STELR (Science and Technology Education Leveraging Relevance) is a national initiative of the Australian Academy of Technology and Engineering (ATSE).
ATSE is an independent body of more than 800 Australian scientists and engineers seeking to enhance Australia’s prosperity through technological innovation.
In the video on the right, taken at STELR’s 500th school celebration, STELR architect, Alan Finkel, explains the rationale behind STELR.
The primary aim of STELR is to address the problem of low participation rates in STEM subjects at the upper secondary school level. It does this by developing teaching modules relating these subjects to highly relevant issues affecting all students.
One major reason for these low participation rates is that students do not perceive and appreciate the relevance of science in their lives, despite being surrounded by science and technology.
STELR taps into the high level of concern that the majority of students have about global warming, climate change and sustainability. By basing the STELR modules around sustainable energy technologies, students see the STELR activities as being highly relevant to their lives. By aiming the modules at students from years 5 and 6 up to year 10, STELR provides ongoing opportunities for them to practice their science skills and build on their science knowledge.
Secondary aims of the project are to:
Teacher evaluation of the STELR program shows that it has an overall positive effect on students’ participation and engagement in learning science and on their perception of the relevance of science in their lives. (See testimonials)
STELR is designed to be taught within the curriculum so that all students at the year level participate in the program, not just selected students.
STELR incorporates contemporary teaching and learning practices, in particular an inquiry-based learning approach that engages and challenges students and teachers.
STELR modules include equipment, curriculum resources for teachers and students and teacher support. Teacher professional learning sessions are provided as well as on-line and telephone support.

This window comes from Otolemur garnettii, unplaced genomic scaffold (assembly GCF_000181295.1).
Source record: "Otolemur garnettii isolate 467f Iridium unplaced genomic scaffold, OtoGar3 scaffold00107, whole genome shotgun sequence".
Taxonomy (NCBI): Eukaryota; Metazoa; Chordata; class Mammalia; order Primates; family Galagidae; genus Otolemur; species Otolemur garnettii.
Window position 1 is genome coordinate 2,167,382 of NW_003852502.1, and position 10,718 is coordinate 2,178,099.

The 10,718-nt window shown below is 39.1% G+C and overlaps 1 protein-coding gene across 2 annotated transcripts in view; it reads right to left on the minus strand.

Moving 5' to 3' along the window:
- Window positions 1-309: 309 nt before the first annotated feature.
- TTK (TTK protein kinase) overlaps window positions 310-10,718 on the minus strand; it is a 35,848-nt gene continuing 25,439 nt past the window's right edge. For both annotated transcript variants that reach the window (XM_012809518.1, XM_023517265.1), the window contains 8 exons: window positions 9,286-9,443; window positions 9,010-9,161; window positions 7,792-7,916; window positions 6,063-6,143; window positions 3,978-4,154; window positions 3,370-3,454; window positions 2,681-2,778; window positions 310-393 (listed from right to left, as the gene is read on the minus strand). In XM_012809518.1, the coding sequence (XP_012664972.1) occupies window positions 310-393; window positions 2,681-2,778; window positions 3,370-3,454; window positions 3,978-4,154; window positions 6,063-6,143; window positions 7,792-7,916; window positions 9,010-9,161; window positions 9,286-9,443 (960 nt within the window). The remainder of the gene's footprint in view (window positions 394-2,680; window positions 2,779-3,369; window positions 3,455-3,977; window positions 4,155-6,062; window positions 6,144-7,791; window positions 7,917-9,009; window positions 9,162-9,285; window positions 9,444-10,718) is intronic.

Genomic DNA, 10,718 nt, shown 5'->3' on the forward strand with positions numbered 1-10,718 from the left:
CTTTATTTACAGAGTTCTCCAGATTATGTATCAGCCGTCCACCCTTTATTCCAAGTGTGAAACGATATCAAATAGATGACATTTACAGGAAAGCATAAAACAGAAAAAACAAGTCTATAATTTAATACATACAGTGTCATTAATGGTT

The first STELR module to be developed was the STELR Renewable Energy module. Purpose-designed and built equipment provided with the module allows students to undertake both guided and open ended research into solar and wind electricity generation while learning about electric circuits and energy transfer and transformation.
Modified versions of the original module were then produced in response to feedback from teachers. The Essential Renewable Energy module is a less expensive version of the original Renewable Energy module as the multimeters, power pack and cables are not included. As the name suggests, the Wind Energy module contains only the equipment required undertake investigations into wind power. The Electricity and Energy module is aimed at upper primary students as an introduction to electricity and electric circuits.
STELR Solar Car kits were developed as an extension activity to complement the Renewable Energy module. As well as extending students’ inquiries into solar energy and electric circuits, they can be used to gain a better understanding of gears and forces.
The STELR Sustainable Housing module is based on investigations into heat transfer by convection, conduction and radiation and the thermal properties of matter using the context of sustainable house design. Purpose-built equipment sets include a house cube and roof, temperature logging equipment, specialised materials and ‘appliances’ such as a floor heater and ceiling fan.
Additional STELR modules that do not have STELR equipment packs are available on-line. These modules incorporate the STELR principles of hands-on, inquiry-based and in-curriculum learning using everyday items and equipment common to most school laboratories.